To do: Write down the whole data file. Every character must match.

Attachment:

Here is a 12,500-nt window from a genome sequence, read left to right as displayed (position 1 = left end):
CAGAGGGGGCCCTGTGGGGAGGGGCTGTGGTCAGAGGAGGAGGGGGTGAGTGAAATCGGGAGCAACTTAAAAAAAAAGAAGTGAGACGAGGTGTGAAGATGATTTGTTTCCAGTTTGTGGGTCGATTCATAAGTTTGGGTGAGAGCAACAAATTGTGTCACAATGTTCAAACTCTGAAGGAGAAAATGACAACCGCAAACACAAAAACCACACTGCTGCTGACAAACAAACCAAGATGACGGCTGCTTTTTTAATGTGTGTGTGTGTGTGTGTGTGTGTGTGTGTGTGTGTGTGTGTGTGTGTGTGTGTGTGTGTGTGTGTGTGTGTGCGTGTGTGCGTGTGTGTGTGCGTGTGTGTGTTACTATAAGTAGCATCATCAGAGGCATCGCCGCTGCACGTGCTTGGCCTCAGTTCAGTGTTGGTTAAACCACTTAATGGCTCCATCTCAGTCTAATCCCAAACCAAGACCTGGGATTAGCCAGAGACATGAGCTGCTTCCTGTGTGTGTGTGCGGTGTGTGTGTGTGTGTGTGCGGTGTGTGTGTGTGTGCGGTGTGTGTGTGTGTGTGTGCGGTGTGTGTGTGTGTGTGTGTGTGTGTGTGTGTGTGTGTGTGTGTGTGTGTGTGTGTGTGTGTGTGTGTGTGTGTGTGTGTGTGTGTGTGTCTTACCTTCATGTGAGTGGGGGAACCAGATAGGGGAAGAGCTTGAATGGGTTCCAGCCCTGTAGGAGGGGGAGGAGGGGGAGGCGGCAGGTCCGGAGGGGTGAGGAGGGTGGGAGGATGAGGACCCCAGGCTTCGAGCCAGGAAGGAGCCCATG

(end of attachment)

Here is a 12,500-nt window from a genome sequence, read left to right as displayed (position 1 = left end):
CAGAGGGGGCCCTGTGGGGAGGGGCTGTGGTCAGAGGAGGAGGGGGTGAGTGAAATCGGGAGCAACTTAAAAAAAAAGAAGTGAGACGAGGTGTGAAGATGATTTGTTTCCAGTTTGTGGGTCGATTCATAAGTTTGGGTGAGAGCAACAAATTGTGTCACAATGTTCAAACTCTGAAGGAGAAAATGACAACCGCAAACACAAAAACCACACTGCTGCTGACAAACAAACCAAGATGACGGCTGCTTTTTTAATGTGTGTGTGTGTGTGTGTGTGTGTGTGTGTGTGTGTGTGTGTGTGTGTGTGTGTGTGTGTGTGTGTGTGTGTGCGTGTGTGCGTGTGTGTGTGCGTGTGTGTGTTACTATAAGTAGCATCATCAGAGGCATCGCCGCTGCACGTGCTTGGCCTCAGTTCAGTGTTGGTTAAACCACTTAATGGCTCCATCTCAGTCTAATCCCAAACCAAGACCTGGGATTAGCCAGAGACATGAGCTGCTTCCTGTGTGTGTGTGCGGTGTGTGTGTGTGTGTGTGCGGTGTGTGTGTGTGTGCGGTGTGTGTGTGTGTGTGTGCGGTGTGTGTGTGTGTGTGTGTGTGTGTGTGTGTGTGTGTGTGTGTGTGTGTGTGTGTGTGTGTGTGTGTGTGTGTGTGTGTGTGTGTGTGTCTTACCTTCATGTGAGTGGGGGAACCAGATAGGGGAAGAGCTTGAATGGGTTCCAGCCCTGTAGGAGGGGGAGGAGGGGGAGGCGGCAGGTCCGGAGGGGTGAGGAGGGTGGGAGGATGAGGACCCCAGGCTTCGAGCCAGGAAGGAGCCCATG